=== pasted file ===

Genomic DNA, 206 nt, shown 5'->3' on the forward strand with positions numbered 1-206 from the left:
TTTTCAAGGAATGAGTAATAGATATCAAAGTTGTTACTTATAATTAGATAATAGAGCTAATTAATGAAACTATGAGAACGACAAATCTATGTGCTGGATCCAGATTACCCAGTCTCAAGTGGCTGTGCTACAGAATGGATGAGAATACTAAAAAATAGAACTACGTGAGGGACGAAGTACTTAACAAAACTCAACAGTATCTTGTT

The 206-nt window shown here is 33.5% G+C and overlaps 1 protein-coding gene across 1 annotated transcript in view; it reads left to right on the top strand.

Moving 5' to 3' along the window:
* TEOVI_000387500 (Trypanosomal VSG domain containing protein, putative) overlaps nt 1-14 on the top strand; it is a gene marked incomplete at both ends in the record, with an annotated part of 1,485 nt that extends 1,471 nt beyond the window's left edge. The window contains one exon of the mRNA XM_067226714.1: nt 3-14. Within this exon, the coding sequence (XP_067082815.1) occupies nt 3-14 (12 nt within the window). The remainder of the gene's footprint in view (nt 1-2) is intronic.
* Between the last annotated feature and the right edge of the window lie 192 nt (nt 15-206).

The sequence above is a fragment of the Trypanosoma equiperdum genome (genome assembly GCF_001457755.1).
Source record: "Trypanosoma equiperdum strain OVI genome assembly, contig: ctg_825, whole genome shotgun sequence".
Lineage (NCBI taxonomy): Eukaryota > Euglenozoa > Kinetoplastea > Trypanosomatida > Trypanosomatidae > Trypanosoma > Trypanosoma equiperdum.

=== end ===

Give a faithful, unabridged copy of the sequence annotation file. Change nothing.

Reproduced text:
Genomic DNA, 206 nt, shown 5'->3' on the forward strand with positions numbered 1-206 from the left:
TTTTCAAGGAATGAGTAATAGATATCAAAGTTGTTACTTATAATTAGATAATAGAGCTAATTAATGAAACTATGAGAACGACAAATCTATGTGCTGGATCCAGATTACCCAGTCTCAAGTGGCTGTGCTACAGAATGGATGAGAATACTAAAAAATAGAACTACGTGAGGGACGAAGTACTTAACAAAACTCAACAGTATCTTGTT

The 206-nt window shown here is 33.5% G+C and overlaps 1 protein-coding gene across 1 annotated transcript in view; it reads left to right on the top strand.

Moving 5' to 3' along the window:
* TEOVI_000387500 (Trypanosomal VSG domain containing protein, putative) overlaps nt 1-14 on the top strand; it is a gene marked incomplete at both ends in the record, with an annotated part of 1,485 nt that extends 1,471 nt beyond the window's left edge. The window contains one exon of the mRNA XM_067226714.1: nt 3-14. Within this exon, the coding sequence (XP_067082815.1) occupies nt 3-14 (12 nt within the window). The remainder of the gene's footprint in view (nt 1-2) is intronic.
* Between the last annotated feature and the right edge of the window lie 192 nt (nt 15-206).

The sequence above is a fragment of the Trypanosoma equiperdum genome (genome assembly GCF_001457755.1).
Source record: "Trypanosoma equiperdum strain OVI genome assembly, contig: ctg_825, whole genome shotgun sequence".
Lineage (NCBI taxonomy): Eukaryota > Euglenozoa > Kinetoplastea > Trypanosomatida > Trypanosomatidae > Trypanosoma > Trypanosoma equiperdum.